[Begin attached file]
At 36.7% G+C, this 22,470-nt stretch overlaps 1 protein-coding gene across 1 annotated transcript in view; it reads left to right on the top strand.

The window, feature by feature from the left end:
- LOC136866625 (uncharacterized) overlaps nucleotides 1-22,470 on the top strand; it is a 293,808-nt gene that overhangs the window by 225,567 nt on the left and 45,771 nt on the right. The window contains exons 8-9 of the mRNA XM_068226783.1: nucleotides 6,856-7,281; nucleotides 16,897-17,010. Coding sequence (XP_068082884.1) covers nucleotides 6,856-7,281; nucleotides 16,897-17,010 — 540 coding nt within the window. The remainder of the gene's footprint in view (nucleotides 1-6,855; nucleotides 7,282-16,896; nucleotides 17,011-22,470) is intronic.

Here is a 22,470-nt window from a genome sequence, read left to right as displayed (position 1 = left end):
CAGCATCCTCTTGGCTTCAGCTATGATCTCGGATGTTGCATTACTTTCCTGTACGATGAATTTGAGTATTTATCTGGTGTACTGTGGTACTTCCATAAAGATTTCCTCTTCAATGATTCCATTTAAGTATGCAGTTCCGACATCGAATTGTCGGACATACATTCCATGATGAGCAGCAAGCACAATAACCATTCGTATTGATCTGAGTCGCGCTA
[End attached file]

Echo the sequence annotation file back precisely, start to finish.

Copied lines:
At 36.7% G+C, this 22,470-nt stretch overlaps 1 protein-coding gene across 1 annotated transcript in view; it reads left to right on the top strand.

The window, feature by feature from the left end:
- LOC136866625 (uncharacterized) overlaps nucleotides 1-22,470 on the top strand; it is a 293,808-nt gene that overhangs the window by 225,567 nt on the left and 45,771 nt on the right. The window contains exons 8-9 of the mRNA XM_068226783.1: nucleotides 6,856-7,281; nucleotides 16,897-17,010. Coding sequence (XP_068082884.1) covers nucleotides 6,856-7,281; nucleotides 16,897-17,010 — 540 coding nt within the window. The remainder of the gene's footprint in view (nucleotides 1-6,855; nucleotides 7,282-16,896; nucleotides 17,011-22,470) is intronic.

Here is a 22,470-nt window from a genome sequence, read left to right as displayed (position 1 = left end):
CAGCATCCTCTTGGCTTCAGCTATGATCTCGGATGTTGCATTACTTTCCTGTACGATGAATTTGAGTATTTATCTGGTGTACTGTGGTACTTCCATAAAGATTTCCTCTTCAATGATTCCATTTAAGTATGCAGTTCCGACATCGAATTGTCGGACATACATTCCATGATGAGCAGCAAGCACAATAACCATTCGTATTGATCTGAGTCGCGCTA